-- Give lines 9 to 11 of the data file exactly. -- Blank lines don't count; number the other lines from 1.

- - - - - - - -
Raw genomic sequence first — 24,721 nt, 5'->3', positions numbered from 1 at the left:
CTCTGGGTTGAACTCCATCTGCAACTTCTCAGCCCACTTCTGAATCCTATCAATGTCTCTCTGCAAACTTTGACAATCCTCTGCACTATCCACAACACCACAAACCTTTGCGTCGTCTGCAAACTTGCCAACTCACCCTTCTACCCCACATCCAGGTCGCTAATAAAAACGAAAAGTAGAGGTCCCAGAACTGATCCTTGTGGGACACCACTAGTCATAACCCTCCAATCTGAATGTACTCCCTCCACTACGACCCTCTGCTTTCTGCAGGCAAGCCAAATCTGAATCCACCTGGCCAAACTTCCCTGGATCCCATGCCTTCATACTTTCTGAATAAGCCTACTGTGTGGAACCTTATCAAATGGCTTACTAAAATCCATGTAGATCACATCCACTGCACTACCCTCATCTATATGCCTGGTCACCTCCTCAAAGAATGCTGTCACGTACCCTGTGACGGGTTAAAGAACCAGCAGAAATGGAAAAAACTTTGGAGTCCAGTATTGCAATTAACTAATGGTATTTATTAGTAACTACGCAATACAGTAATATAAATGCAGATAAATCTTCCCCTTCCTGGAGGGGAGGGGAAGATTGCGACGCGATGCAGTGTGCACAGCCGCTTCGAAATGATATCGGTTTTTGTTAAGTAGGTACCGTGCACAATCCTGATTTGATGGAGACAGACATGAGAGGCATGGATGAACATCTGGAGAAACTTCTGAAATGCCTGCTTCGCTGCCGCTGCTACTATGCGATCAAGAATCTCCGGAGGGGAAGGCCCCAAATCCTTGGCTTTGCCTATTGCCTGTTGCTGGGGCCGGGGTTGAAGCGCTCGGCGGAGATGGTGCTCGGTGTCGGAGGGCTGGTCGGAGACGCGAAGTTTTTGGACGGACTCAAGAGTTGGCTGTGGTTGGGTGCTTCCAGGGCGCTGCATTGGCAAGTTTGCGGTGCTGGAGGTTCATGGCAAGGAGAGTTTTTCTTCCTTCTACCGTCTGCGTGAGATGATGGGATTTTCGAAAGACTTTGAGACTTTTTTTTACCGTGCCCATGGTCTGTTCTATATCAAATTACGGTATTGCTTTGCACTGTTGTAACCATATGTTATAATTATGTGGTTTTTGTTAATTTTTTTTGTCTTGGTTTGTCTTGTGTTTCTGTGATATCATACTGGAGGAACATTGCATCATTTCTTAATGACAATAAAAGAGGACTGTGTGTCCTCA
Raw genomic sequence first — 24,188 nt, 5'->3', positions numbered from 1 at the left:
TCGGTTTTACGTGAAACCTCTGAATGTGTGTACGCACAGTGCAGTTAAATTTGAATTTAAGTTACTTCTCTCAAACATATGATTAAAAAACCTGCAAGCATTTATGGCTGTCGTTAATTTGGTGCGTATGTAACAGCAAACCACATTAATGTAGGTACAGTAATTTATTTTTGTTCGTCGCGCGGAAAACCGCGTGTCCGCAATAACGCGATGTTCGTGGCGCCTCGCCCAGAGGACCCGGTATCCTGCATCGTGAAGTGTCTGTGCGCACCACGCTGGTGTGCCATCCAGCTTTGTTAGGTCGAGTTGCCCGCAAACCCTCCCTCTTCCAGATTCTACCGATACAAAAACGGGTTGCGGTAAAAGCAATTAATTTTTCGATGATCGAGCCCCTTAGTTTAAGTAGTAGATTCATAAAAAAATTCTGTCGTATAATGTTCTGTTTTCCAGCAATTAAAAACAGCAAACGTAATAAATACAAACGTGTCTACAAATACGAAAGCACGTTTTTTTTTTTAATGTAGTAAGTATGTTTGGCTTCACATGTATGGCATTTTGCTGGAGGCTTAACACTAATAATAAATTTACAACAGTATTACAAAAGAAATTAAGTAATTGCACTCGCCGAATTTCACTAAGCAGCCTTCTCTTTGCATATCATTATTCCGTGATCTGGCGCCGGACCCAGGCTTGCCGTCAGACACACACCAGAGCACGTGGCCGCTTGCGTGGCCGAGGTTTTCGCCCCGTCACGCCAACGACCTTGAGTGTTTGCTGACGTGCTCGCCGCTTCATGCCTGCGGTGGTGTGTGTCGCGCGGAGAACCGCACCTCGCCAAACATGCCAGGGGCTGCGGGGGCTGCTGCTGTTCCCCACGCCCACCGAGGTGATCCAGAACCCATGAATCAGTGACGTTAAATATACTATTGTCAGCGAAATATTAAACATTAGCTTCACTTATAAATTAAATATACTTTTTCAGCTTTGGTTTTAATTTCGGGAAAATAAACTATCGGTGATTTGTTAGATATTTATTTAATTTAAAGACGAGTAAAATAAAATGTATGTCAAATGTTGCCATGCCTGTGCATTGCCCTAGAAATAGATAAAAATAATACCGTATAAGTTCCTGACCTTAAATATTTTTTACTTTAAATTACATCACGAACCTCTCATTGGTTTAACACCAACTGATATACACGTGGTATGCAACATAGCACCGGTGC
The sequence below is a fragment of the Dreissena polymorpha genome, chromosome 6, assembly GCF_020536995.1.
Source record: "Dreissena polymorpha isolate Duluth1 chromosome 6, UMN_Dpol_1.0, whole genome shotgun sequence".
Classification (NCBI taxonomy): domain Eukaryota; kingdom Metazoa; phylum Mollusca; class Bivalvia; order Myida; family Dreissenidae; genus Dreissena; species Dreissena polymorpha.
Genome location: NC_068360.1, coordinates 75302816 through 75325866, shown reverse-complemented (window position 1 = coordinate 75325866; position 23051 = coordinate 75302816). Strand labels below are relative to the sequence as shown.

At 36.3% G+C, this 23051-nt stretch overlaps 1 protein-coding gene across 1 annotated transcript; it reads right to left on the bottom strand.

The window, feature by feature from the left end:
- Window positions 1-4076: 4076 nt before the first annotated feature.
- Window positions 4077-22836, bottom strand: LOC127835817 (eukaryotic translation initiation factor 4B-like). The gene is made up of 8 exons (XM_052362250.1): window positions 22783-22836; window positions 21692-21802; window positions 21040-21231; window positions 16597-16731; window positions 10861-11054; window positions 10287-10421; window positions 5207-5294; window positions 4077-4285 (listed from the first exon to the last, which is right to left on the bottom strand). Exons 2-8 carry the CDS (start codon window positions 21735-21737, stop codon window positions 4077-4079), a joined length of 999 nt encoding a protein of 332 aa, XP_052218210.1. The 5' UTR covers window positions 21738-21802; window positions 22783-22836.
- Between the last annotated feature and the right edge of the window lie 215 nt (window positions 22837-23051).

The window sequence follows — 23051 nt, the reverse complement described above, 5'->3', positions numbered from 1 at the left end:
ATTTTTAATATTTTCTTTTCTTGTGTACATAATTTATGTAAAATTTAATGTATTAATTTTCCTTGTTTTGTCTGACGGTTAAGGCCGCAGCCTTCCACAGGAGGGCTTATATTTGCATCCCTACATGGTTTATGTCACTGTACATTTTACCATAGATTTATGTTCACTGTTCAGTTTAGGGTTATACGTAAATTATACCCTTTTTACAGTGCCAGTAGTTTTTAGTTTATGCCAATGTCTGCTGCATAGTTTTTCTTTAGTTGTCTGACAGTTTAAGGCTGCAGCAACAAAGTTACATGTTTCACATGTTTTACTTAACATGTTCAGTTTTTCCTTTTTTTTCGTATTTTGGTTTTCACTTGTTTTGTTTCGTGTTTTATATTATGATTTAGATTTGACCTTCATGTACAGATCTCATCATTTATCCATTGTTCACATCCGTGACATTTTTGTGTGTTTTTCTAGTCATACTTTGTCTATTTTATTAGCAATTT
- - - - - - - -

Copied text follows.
At 36.3% G+C, this 23051-nt stretch overlaps 1 protein-coding gene across 1 annotated transcript; it reads right to left on the bottom strand.

The window, feature by feature from the left end:
- Window positions 1-4076: 4076 nt before the first annotated feature.